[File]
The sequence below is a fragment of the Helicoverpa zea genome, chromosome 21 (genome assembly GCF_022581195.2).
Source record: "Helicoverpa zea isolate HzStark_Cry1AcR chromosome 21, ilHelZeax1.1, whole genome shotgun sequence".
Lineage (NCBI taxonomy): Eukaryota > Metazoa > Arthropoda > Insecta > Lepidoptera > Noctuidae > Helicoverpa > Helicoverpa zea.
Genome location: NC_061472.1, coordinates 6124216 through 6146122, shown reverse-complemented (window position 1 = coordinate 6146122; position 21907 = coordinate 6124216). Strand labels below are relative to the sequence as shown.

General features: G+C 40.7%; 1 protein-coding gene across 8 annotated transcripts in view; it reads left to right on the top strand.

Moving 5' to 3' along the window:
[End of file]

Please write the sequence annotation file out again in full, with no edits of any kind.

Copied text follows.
The sequence below is a fragment of the Helicoverpa zea genome, chromosome 21 (genome assembly GCF_022581195.2).
Source record: "Helicoverpa zea isolate HzStark_Cry1AcR chromosome 21, ilHelZeax1.1, whole genome shotgun sequence".
Lineage (NCBI taxonomy): Eukaryota > Metazoa > Arthropoda > Insecta > Lepidoptera > Noctuidae > Helicoverpa > Helicoverpa zea.
Genome location: NC_061472.1, coordinates 6124216 through 6146122, shown reverse-complemented (window position 1 = coordinate 6146122; position 21907 = coordinate 6124216). Strand labels below are relative to the sequence as shown.

General features: G+C 40.7%; 1 protein-coding gene across 8 annotated transcripts in view; it reads left to right on the top strand.

Moving 5' to 3' along the window: